First there were rumors that Demerol mixed with a cocktail of prescription drugs led to the death of Michael Jackson. Then, six days after his untimely demise, another powerful drug was linked to the singer's death — Propofol.
A nurse who worked for Jackson said he was begging for the powerful sedative to help him get over insomnia.
"When I heard it . . . I just did a double-take," Dr. Howard Nearman, department chairman of anesthesia at University Hospitals Case Medical Center in Ohio, told FOXNews.com. "Using this drug for insomnia is sort of like using a shotgun to kill an ant. How someone could get a hold of this medication — and use it for the purpose that he allegedly used it for — is just incredible."
Propofol, sold under the brand name Diprivan, which is given intravenously, is used for inducing general anesthesia in the operating room or for heavy sedation of patients who are intubated in the intensive care unit, Nearman said.
If Jackson had this drug in his home, it would be against FDA guidelines. And if it was used in conjunction with any other painkiller or sedative that Jackson was taking — the combination could have ultimately led to his cardiac arrest and death.
"It should not be used out of an ICU or an operating room setting," Nearman said. "Here at University Hospitals Case Medical Center … Diprivan can only be used by anesthesiologists or intensivists ... and these people, who by virtues of training and experience, can handle this drug and manage any adverse side effect should they arise."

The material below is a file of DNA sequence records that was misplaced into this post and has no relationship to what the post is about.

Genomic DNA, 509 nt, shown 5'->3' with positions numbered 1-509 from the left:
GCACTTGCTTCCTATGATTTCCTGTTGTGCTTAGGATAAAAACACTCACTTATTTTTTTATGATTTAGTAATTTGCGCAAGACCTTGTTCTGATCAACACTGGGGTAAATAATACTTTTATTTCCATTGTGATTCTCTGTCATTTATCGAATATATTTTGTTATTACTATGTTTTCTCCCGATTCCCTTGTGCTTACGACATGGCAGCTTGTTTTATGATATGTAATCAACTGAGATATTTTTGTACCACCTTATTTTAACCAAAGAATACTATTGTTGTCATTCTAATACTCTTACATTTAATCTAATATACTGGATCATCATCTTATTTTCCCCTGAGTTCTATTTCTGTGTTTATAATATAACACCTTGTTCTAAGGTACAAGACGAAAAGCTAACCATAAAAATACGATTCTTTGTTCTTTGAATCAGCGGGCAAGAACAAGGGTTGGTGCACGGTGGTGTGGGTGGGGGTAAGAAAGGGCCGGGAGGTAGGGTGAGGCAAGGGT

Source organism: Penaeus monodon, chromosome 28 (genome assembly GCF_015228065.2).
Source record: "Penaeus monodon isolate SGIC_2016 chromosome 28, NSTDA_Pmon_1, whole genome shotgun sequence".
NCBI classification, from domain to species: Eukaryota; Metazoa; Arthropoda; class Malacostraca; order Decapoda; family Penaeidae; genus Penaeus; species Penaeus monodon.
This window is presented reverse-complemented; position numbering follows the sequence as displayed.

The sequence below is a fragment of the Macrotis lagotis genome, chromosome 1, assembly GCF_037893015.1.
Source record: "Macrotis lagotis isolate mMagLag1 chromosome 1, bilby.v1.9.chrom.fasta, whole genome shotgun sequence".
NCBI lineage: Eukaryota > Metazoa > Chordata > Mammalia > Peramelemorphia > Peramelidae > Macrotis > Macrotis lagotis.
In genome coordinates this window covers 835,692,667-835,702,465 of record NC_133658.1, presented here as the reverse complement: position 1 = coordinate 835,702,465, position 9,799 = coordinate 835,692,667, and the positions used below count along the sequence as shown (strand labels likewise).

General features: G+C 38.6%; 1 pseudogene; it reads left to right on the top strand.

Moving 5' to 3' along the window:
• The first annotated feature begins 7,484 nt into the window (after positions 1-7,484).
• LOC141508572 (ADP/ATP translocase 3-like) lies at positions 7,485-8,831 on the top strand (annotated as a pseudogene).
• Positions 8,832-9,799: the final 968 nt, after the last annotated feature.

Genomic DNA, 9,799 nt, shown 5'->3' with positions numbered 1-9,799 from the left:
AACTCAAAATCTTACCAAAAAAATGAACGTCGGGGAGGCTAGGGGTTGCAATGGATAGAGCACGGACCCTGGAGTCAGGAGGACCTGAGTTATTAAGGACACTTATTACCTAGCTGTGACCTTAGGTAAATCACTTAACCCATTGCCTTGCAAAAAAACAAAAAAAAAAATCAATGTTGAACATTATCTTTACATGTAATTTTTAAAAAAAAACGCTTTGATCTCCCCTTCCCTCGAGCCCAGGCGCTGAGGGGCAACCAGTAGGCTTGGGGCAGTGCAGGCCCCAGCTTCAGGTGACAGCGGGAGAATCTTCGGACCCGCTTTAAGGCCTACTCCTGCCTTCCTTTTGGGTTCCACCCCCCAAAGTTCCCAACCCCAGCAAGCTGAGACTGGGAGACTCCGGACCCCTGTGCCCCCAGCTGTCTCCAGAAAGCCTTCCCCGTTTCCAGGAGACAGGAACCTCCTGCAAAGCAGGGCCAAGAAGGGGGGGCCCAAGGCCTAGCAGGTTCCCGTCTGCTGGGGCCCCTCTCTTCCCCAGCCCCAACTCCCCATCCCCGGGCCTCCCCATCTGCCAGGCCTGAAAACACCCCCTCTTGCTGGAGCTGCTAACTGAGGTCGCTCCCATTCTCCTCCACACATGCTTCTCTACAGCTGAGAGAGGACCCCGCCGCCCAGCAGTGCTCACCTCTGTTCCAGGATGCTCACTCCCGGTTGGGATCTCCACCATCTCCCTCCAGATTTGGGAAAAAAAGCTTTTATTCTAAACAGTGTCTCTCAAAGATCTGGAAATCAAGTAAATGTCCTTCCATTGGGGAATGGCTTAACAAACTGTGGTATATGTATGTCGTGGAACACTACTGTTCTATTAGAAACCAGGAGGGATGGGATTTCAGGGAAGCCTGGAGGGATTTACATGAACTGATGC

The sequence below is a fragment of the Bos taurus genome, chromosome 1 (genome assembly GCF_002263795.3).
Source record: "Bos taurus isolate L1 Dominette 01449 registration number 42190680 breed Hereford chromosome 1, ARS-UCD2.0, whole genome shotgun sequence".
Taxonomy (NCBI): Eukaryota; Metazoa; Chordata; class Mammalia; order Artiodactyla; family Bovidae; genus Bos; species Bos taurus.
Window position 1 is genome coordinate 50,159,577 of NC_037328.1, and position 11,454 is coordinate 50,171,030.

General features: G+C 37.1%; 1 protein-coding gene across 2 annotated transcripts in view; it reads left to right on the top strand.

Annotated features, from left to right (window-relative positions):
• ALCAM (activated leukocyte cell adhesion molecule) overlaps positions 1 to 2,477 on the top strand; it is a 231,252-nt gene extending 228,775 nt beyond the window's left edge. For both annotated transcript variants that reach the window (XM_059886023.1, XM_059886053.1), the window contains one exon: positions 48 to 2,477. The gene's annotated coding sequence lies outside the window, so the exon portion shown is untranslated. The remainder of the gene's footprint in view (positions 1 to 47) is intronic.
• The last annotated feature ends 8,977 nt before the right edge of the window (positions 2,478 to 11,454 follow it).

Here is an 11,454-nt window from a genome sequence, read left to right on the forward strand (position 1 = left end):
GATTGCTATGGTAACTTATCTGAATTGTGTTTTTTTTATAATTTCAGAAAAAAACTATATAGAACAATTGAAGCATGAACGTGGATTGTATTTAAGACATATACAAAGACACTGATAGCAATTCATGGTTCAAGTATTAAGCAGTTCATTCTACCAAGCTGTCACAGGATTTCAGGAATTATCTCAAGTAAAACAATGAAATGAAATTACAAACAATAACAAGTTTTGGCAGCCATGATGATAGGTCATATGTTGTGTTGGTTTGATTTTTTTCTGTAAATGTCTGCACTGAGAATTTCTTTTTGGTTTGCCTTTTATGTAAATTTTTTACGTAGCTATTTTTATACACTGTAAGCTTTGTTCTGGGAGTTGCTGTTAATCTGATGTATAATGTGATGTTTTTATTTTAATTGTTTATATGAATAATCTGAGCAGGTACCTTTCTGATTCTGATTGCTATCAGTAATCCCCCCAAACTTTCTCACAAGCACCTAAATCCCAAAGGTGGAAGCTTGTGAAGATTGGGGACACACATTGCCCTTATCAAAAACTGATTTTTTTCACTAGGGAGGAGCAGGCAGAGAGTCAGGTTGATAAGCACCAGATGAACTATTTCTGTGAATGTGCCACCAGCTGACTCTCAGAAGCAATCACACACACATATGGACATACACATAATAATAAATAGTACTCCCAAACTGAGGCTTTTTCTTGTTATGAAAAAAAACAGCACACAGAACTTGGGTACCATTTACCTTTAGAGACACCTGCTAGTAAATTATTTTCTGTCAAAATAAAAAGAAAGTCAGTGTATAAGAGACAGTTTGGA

It doesn't take a large dose of Propofol to cause respiratory depression, which basically means a person will stop breathing, Nearman said, calling it a "slippery slope."
"Once the breathing is slowed down or the blood pressure drops, eventually the heart won't be able to sustain itself."
Nearman said it's imperative that Propofol be used only in a controlled setting where doctors can monitor the heart rate, blood pressure and breathing, and where if anything goes wrong, there is equipment in place to resuscitate a patient.
Because Propofol is used only in hospital settings, this begs the question of how it could end up in the hands of someone like Jackson.
"One can only hypothesize," Nearman said. "But it had to be taken from a hospital pharmacy or an outpatient surgery center perhaps — because you cannot walk into a drugstore and get it."
Two autopsies — one of them a private exam requested by his family — have been performed in Jackson. An official cause of death is not expected to be announced for several weeks.